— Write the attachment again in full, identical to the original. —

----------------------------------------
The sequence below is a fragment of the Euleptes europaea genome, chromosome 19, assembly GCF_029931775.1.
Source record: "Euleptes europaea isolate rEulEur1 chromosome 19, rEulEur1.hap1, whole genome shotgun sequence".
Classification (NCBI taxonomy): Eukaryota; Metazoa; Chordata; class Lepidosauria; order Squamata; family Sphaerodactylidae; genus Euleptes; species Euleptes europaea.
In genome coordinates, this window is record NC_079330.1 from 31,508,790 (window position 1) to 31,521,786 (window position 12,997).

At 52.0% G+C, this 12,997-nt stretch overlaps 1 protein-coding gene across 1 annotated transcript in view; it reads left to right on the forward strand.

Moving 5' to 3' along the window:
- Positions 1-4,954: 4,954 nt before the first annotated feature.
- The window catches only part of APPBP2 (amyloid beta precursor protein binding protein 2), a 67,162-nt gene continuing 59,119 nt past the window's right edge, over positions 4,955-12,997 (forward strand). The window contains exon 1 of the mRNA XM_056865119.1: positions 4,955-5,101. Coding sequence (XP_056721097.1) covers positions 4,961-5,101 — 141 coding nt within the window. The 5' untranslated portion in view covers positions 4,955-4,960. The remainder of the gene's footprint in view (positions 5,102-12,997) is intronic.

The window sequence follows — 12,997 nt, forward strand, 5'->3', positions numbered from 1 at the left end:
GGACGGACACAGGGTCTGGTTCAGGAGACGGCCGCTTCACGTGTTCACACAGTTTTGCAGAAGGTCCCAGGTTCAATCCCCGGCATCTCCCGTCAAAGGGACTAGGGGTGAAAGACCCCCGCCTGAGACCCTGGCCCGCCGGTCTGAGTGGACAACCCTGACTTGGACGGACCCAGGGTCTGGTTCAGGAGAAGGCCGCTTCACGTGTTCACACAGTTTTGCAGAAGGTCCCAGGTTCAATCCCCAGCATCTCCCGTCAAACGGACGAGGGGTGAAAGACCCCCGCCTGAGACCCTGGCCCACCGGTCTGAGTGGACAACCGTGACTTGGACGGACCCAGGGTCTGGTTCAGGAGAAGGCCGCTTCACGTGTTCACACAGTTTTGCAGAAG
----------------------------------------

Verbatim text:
The sequence below is a fragment of the Euleptes europaea genome, chromosome 19, assembly GCF_029931775.1.
Source record: "Euleptes europaea isolate rEulEur1 chromosome 19, rEulEur1.hap1, whole genome shotgun sequence".
Classification (NCBI taxonomy): Eukaryota; Metazoa; Chordata; class Lepidosauria; order Squamata; family Sphaerodactylidae; genus Euleptes; species Euleptes europaea.
In genome coordinates, this window is record NC_079330.1 from 31,508,790 (window position 1) to 31,521,786 (window position 12,997).

At 52.0% G+C, this 12,997-nt stretch overlaps 1 protein-coding gene across 1 annotated transcript in view; it reads left to right on the forward strand.

Moving 5' to 3' along the window:
- Positions 1-4,954: 4,954 nt before the first annotated feature.
- The window catches only part of APPBP2 (amyloid beta precursor protein binding protein 2), a 67,162-nt gene continuing 59,119 nt past the window's right edge, over positions 4,955-12,997 (forward strand). The window contains exon 1 of the mRNA XM_056865119.1: positions 4,955-5,101. Coding sequence (XP_056721097.1) covers positions 4,961-5,101 — 141 coding nt within the window. The 5' untranslated portion in view covers positions 4,955-4,960. The remainder of the gene's footprint in view (positions 5,102-12,997) is intronic.

The window sequence follows — 12,997 nt, forward strand, 5'->3', positions numbered from 1 at the left end:
GGACGGACACAGGGTCTGGTTCAGGAGACGGCCGCTTCACGTGTTCACACAGTTTTGCAGAAGGTCCCAGGTTCAATCCCCGGCATCTCCCGTCAAAGGGACTAGGGGTGAAAGACCCCCGCCTGAGACCCTGGCCCGCCGGTCTGAGTGGACAACCCTGACTTGGACGGACCCAGGGTCTGGTTCAGGAGAAGGCCGCTTCACGTGTTCACACAGTTTTGCAGAAGGTCCCAGGTTCAATCCCCAGCATCTCCCGTCAAACGGACGAGGGGTGAAAGACCCCCGCCTGAGACCCTGGCCCACCGGTCTGAGTGGACAACCGTGACTTGGACGGACCCAGGGTCTGGTTCAGGAGAAGGCCGCTTCACGTGTTCACACAGTTTTGCAGAAG